Credit: UC Riverside
UC Riverside researchers (from left) Philippe Rolshausen, David Jassby, Haizhou Liu, Caroline Roper, Georgios Vidalakis and James Borneman received a $5.1 million grant to fight a disease killing citrus trees.


A team of scientists, led by a group at the University of California, Riverside, has received a five-year, $5.1 million grant from the U.S. Department of Agriculture to fight a disease that is devastating the citrus industry.

The team, led by Caroline Roper, an associate professor of plant pathology, will design and identify bactericides, which are chemicals that kill bacteria, to target Huanglongbing, a bacterial plant disease decimating citrus trees worldwide. They also will focus on better understanding the pathways those bactericides travel inside citrus trees. Continue reading

lemons rule
The U.S. Department of Agriculture’s (USDA) Animal and Plant Health Inspection Service (APHIS) in accordance with guidance from the White House issued January 20, 2017, today issued a stay for 60 days on its final rule to allow the importation of fresh lemon fruit from northwest Argentina into the continental United States. Continue reading

From: CDFA

citrus greening

Huanglongbing affected citrus tree

The USDA’s National Institute of Food and Agriculture (NIFA) has announced four grants totaling more than $13.6 million to combat a scourge on the nation’s citrus industry, citrus greening disease, also known as Huanglongbing (HLB). UC Riverside will receive $5,112,000 of that funding for a program to design and identify bactericides that can cure or suppress HLB. Continue reading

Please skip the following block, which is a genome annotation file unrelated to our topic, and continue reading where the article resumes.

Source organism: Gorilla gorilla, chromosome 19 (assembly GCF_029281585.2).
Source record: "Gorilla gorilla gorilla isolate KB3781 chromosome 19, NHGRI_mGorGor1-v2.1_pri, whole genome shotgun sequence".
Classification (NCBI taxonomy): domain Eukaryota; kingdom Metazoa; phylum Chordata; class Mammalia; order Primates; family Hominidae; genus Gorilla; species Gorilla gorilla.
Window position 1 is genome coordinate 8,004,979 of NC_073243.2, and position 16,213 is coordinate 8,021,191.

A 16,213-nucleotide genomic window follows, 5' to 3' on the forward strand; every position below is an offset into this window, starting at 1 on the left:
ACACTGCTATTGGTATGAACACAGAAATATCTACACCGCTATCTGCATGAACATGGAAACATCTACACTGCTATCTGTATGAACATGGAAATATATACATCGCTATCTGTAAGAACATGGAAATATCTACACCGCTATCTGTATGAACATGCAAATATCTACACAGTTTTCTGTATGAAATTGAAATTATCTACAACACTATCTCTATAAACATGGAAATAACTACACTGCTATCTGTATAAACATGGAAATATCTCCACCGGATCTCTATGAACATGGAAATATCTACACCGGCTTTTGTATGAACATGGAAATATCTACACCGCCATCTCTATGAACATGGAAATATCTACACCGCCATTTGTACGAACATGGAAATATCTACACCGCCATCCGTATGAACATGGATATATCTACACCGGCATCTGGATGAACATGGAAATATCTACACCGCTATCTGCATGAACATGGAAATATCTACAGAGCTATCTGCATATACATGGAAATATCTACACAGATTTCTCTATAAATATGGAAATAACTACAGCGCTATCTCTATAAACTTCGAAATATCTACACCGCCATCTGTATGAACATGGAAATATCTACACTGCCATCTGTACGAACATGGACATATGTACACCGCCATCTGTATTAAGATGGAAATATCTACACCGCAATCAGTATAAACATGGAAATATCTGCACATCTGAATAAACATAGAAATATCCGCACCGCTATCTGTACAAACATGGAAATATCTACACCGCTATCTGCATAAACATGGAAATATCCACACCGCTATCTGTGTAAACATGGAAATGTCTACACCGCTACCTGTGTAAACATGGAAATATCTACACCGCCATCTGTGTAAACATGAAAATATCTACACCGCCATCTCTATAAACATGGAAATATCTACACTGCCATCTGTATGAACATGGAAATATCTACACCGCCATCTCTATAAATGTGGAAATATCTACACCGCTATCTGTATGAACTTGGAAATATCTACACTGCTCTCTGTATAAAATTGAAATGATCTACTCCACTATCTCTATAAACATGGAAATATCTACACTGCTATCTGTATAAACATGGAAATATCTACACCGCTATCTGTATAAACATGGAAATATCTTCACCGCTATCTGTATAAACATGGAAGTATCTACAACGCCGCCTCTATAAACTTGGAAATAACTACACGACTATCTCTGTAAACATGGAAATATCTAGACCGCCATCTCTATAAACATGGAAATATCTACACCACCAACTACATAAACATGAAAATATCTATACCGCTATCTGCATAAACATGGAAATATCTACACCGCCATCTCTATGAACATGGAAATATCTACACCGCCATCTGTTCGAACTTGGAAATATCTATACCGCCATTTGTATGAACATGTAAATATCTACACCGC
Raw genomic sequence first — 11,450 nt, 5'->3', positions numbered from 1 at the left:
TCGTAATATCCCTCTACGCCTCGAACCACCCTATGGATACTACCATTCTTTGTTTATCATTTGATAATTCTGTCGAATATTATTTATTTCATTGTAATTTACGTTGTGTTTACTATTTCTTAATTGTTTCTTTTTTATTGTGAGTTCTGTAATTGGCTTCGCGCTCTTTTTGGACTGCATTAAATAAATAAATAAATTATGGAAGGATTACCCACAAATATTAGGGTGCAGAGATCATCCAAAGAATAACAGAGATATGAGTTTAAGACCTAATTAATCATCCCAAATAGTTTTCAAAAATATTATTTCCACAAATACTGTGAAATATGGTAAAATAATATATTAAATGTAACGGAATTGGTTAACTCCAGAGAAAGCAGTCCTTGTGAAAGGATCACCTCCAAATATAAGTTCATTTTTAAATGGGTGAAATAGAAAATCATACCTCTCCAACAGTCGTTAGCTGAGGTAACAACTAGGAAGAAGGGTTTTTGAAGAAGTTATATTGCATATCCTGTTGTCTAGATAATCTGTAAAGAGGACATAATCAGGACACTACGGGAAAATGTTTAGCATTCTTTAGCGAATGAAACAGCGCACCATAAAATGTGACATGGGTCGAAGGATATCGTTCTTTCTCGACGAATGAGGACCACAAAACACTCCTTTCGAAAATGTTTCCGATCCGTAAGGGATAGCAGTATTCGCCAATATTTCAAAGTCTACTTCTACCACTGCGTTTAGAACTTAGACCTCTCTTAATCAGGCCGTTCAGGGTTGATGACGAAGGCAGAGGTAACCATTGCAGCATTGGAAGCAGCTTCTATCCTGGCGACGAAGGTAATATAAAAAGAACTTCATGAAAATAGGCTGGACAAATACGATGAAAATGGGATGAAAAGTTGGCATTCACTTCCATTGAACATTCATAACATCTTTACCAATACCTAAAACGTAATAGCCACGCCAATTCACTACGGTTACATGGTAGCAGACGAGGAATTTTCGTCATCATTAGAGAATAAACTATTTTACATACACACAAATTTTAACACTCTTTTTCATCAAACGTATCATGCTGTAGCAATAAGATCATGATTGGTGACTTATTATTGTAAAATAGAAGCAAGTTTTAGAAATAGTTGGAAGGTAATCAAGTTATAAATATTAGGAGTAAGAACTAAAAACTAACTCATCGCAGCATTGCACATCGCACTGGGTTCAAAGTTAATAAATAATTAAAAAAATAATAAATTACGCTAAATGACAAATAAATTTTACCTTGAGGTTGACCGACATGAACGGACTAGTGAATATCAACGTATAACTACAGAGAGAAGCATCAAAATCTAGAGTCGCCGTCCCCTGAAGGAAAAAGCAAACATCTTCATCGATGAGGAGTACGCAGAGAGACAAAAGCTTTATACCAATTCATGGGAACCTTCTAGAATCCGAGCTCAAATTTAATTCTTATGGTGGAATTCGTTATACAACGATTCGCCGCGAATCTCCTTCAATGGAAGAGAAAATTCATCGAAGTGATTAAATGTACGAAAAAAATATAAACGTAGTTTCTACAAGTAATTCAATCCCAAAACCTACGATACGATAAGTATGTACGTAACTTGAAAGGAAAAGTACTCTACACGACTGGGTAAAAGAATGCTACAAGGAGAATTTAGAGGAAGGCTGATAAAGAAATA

citrus greening
The U.S. Department of Agriculture’s (USDA) National Institute of Food and Agriculture (NIFA) announced four grants totaling more than $13.6 million to combat a scourge on the nation’s citrus industry, citrus greening disease, aka Huanglongbing. The funding is made possible through NIFA’s Specialty Crop Research Initiative (SCRI) Citrus Disease Research and Extension Program, authorized by the 2014 Farm Bill. Continue reading

President Obama bestows award for cutting-edge innovation

researcher research
Michelle Cilia, Ph.D., Citrus Research Board (CRB) researcher and research molecular biologist for the United States Department of Agriculture – Agricultural Research Service (USDA-ARS) at the Robert W. Holley Center for Agriculture & Health on the Cornell University campus in Ithaca, New York, has been named a recipient of the Presidential Early Career Awards for Scientists and Engineers (PECASE). The recognition is the highest honor bestowed by the United States government on science and engineering professionals in the early stages of their independent research careers. Continue reading